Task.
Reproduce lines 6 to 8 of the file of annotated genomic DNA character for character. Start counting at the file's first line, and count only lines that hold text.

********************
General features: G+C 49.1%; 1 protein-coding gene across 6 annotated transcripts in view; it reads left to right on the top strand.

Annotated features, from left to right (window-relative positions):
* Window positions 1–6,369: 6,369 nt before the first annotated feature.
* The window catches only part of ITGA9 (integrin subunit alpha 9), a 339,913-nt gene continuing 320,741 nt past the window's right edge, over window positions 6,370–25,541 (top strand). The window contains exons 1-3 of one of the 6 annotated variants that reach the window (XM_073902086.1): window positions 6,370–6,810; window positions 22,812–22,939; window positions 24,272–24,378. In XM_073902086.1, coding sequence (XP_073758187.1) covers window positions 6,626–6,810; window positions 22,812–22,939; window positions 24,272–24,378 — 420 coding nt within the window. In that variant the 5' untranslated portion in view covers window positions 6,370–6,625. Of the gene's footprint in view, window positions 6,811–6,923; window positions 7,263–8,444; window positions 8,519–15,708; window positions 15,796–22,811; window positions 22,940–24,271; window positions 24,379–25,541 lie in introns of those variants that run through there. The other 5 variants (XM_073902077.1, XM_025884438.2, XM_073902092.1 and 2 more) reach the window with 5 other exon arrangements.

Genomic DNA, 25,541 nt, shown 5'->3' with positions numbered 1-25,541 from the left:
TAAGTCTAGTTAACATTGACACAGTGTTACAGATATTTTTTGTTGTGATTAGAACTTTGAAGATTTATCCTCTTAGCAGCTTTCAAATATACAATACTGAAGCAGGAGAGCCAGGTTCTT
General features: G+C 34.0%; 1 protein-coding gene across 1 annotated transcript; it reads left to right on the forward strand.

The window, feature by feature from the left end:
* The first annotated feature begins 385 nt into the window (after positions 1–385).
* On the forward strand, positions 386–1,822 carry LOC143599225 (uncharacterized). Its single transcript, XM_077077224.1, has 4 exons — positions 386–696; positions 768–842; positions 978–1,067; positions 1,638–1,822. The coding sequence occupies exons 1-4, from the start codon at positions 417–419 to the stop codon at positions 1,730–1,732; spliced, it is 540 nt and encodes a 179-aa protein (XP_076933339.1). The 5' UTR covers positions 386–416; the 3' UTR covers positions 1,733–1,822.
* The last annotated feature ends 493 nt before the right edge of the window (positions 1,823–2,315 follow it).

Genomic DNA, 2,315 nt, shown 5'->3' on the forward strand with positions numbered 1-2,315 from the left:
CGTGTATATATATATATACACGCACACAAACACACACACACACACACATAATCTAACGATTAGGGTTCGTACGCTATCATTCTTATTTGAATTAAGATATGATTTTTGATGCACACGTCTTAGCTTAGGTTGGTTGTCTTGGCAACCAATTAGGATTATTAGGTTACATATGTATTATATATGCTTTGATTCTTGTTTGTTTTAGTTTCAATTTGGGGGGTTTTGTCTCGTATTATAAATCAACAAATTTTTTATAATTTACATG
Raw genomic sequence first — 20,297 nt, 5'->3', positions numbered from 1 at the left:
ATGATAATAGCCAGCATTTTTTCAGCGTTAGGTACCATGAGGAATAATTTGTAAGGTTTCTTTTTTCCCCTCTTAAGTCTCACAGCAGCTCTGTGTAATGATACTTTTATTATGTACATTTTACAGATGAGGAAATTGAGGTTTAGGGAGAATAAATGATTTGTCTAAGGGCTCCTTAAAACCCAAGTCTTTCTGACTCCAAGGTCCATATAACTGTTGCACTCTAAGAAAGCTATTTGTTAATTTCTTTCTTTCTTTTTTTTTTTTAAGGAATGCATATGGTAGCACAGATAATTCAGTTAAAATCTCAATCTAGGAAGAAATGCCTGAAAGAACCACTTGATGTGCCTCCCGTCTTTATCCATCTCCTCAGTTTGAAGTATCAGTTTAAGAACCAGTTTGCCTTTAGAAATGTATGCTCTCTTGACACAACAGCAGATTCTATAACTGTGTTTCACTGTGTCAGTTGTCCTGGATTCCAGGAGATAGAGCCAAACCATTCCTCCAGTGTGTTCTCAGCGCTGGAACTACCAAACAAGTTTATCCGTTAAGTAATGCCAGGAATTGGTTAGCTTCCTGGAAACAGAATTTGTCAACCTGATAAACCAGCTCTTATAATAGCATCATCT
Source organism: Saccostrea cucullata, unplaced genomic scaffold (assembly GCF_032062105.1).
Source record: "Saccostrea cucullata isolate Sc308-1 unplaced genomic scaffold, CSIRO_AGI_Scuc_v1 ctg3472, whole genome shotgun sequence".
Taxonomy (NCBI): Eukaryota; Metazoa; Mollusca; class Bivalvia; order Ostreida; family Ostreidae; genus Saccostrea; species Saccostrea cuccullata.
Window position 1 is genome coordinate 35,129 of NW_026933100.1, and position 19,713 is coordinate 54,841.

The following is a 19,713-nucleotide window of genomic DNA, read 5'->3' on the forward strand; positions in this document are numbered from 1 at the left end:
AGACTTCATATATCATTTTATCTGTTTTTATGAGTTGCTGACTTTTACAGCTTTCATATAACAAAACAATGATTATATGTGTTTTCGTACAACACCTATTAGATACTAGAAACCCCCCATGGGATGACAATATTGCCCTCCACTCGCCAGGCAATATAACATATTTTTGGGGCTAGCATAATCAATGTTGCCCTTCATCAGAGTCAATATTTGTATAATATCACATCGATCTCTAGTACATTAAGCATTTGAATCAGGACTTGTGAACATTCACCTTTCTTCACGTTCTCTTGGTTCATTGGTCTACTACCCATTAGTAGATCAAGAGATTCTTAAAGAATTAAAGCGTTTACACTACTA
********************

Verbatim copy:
TAAGTCTAGTTAACATTGACACAGTGTTACAGATATTTTTTGTTGTGATTAGAACTTTGAAGATTTATCCTCTTAGCAGCTTTCAAATATACAATACTGAAGCAGGAGAGCCAGGTTCTT
General features: G+C 34.0%; 1 protein-coding gene across 1 annotated transcript; it reads left to right on the forward strand.

The window, feature by feature from the left end: